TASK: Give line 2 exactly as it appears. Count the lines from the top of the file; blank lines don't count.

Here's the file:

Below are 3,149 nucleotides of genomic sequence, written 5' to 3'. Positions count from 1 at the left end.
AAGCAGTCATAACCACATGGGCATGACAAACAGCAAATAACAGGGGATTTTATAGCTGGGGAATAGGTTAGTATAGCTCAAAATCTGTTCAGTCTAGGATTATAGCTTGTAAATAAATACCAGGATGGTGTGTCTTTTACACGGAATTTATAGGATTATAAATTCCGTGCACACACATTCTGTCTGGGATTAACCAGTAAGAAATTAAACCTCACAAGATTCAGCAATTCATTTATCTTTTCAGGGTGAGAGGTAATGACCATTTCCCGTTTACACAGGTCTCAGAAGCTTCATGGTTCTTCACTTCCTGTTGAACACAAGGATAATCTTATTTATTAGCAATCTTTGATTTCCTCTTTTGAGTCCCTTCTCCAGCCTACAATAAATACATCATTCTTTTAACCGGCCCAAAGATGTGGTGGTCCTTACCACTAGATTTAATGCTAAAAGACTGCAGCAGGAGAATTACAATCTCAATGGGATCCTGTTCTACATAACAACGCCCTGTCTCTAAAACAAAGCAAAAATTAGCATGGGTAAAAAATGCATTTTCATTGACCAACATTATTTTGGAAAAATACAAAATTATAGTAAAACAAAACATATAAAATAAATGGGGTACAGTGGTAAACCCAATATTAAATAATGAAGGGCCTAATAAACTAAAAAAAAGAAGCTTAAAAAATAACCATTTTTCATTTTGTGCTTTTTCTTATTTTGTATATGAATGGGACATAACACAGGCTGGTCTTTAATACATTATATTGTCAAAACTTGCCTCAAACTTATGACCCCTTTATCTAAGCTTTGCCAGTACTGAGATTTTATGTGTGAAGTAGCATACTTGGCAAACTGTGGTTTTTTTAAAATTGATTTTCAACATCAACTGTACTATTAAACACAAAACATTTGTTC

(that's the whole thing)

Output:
AAGCAGTCATAACCACATGGGCATGACAAACAGCAAATAACAGGGGATTTTATAGCTGGGGAATAGGTTAGTATAGCTCAAAATCTGTTCAGTCTAGGATTATAGCTTGTAAATAAATACCAGGATGGTGTGTCTTTTACACGGAATTTATAGGATTATAAATTCCGTGCACACACATTCTGTCTGGGATTAACCAGTAAGAAATTAAACCTCACAAGATTCAGCAATTCATTTATCTTTTCAGGGTGAGAGGTAATGACCATTTCCCGTTTACACAGGTCTCAGAAGCTTCATGGTTCTTCACTTCCTGTTGAACACAAGGATAATCTTATTTATTAGCAATCTTTGATTTCCTCTTTTGAGTCCCTTCTCCAGCCTACAATAAATACATCATTCTTTTAACCGGCCCAAAGATGTGGTGGTCCTTACCACTAGATTTAATGCTAAAAGACTGCAGCAGGAGAATTACAATCTCAATGGGATCCTGTTCTACATAACAACGCCCTGTCTCTAAAACAAAGCAAAAATTAGCATGGGTAAAAAATGCATTTTCATTGACCAACATTATTTTGGAAAAATACAAAATTATAGTAAAACAAAACATATAAAATAAATGGGGTACAGTGGTAAACCCAATATTAAATAATGAAGGGCCTAATAAACTAAAAAAAAGAAGCTTAAAAAATAACCATTTTTCATTTTGTGCTTTTTCTTATTTTGTATATGAATGGGACATAACACAGGCTGGTCTTTAATACATTATATTGTCAAAACTTGCCTCAAACTTATGACCCCTTTATCTAAGCTTTGCCAGTACTGAGATTTTATGTGTGAAGTAGCATACTTGGCAAACTGTGGTTTTTTTAAAATTGATTTTCAACATCAACTGTACTATTAAACACAAAACATTTGTTC